As new members of Congress got adjusted to their seats this winter, some made it a high priority to try to repeal the health-care reform legislation that became law in March 2010. Yet, in contrast to those who oppose the Affordable Care Act, there are a growing number of people who are already starting to reap its benefits: Several of its provisions are already taking effect, expanding health-care access for millions of people in the United States. While many of the gains so far have been modest, they have meant life-saving treatments are now affordable for families who otherwise would find it difficult or impossible to pay for the care they need.
Take Michael Cram, 72, of Dublin, Ohio. He used to manage drug stores -- but in recent years has had trouble getting the prescription drugs he needs. With an income of about $1,500 each month, for most of the year he can’t afford the insulin to treat the type 2 diabetes he has been living with since 1991.
Every year, he starts out sharing costs with Medicare Part D for his medications; then he falls into the "doughnut hole," in which medications are not covered until one’s costs are high enough to qualify for catastrophic coverage. After falling into the doughnut hole last March, Cram used physician samples of a less-effective insulin because the drug he needs -- which is five times more potent -- costs $753 a month.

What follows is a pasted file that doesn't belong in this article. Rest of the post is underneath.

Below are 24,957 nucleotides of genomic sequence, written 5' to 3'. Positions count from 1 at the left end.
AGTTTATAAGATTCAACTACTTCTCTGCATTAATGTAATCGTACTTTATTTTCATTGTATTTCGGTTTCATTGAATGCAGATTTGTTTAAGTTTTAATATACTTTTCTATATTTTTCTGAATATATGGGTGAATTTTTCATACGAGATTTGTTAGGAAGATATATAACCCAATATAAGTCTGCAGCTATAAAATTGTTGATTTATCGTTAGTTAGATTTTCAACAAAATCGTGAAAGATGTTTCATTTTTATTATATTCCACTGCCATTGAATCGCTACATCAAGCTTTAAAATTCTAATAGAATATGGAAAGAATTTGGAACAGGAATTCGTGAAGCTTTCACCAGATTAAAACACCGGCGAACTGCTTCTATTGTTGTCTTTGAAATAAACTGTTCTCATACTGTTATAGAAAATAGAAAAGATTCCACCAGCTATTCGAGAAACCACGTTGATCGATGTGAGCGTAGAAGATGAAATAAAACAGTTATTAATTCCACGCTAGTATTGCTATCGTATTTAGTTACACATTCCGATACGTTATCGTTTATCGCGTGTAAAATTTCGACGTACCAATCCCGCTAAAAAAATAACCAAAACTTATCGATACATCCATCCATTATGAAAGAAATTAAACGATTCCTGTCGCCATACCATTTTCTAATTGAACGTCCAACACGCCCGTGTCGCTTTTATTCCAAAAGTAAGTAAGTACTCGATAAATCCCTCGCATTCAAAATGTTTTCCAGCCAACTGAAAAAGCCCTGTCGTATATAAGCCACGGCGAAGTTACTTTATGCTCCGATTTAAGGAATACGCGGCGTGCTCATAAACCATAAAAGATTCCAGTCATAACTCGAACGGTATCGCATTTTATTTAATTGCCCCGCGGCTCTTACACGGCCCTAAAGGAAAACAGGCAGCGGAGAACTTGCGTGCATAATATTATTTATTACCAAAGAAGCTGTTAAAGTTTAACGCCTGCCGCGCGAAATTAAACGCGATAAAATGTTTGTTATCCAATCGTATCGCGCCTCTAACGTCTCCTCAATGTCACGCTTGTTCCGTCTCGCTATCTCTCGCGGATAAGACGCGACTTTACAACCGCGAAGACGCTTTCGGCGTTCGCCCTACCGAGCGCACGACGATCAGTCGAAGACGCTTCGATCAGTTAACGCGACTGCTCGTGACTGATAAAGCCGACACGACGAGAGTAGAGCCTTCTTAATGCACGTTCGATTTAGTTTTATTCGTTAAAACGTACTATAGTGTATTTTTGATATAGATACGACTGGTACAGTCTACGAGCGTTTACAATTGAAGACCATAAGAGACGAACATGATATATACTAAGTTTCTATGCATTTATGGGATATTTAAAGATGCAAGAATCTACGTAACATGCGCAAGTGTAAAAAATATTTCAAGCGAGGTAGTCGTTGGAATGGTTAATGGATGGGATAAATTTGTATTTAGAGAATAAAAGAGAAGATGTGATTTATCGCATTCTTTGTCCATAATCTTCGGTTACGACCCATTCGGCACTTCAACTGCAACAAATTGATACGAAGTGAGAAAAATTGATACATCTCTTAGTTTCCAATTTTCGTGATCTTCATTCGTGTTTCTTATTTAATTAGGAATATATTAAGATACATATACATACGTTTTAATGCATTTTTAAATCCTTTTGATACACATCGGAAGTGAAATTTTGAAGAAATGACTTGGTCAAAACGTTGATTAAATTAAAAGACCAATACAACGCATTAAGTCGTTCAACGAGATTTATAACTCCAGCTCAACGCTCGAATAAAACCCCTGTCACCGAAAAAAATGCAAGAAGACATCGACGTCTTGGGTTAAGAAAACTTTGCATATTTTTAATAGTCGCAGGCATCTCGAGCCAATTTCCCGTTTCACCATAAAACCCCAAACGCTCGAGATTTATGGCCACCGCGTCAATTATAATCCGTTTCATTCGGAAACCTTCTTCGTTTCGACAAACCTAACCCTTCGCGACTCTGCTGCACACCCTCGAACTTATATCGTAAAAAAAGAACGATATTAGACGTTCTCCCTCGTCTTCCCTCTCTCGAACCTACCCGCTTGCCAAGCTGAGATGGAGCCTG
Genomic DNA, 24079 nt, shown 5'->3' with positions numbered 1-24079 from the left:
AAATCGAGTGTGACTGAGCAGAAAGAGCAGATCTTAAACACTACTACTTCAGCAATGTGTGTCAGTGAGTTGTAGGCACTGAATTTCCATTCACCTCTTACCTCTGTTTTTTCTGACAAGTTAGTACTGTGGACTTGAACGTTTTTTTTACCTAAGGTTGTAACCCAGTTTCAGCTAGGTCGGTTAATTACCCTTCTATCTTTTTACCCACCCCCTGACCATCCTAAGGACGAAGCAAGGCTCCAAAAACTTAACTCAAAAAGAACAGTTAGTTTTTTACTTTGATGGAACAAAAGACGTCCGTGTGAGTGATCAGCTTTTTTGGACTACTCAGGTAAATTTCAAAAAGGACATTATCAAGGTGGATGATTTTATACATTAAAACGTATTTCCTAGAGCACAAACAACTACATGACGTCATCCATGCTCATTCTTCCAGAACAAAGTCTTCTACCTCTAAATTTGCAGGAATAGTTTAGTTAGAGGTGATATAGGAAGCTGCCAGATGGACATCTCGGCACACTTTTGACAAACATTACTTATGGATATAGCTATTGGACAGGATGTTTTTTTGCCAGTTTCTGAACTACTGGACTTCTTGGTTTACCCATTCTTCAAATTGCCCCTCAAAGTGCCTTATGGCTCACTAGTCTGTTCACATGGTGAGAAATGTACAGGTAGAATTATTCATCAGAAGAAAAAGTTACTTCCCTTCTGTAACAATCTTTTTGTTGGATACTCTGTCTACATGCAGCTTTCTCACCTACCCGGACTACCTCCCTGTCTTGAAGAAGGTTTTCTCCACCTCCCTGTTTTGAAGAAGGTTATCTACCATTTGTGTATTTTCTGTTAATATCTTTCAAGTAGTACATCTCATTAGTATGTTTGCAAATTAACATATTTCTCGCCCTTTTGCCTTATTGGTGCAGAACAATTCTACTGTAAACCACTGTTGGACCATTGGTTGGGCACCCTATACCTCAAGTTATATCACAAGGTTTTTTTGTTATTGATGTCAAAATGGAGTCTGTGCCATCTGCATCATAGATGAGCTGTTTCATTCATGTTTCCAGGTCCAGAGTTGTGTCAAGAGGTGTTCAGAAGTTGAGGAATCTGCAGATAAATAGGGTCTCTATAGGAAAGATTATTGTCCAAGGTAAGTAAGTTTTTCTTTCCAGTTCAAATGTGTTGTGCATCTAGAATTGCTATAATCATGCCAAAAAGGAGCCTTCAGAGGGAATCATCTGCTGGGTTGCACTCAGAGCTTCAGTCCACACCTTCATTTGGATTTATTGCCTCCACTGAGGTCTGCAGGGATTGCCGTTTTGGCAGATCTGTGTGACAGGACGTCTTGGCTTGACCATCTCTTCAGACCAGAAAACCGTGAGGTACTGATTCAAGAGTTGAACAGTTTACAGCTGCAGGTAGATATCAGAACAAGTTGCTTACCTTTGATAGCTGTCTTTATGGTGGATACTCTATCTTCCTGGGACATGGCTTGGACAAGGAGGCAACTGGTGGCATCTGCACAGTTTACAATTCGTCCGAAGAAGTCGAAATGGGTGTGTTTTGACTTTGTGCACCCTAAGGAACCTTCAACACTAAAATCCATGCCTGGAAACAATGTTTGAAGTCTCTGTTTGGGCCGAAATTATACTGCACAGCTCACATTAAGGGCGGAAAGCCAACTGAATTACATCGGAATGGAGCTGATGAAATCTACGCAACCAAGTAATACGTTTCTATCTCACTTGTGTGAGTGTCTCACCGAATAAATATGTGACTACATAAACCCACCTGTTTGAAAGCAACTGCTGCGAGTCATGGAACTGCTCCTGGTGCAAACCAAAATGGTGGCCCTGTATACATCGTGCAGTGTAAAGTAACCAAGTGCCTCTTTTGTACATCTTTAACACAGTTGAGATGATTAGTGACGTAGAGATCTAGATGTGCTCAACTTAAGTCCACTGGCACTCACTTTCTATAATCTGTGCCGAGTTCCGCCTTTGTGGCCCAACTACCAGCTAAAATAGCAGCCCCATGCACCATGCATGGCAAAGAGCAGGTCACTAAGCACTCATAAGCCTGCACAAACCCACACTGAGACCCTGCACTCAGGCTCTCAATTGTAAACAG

"I am on Social Security on a limited fixed income," he says, and there is "no way I can afford that." His blood glucose levels are two to three times what they should be. Excess sugar in the blood can, if untreated, lead to serious complications such as nerve damage and blindness.
Cram, who had a triple bypass five years ago, also requires several medications for his heart disease, cholesterol, and high blood pressure. In all, he paid about $1,800 for prescription medications in 2010, including the insulin he bought before he reached the doughnut hole.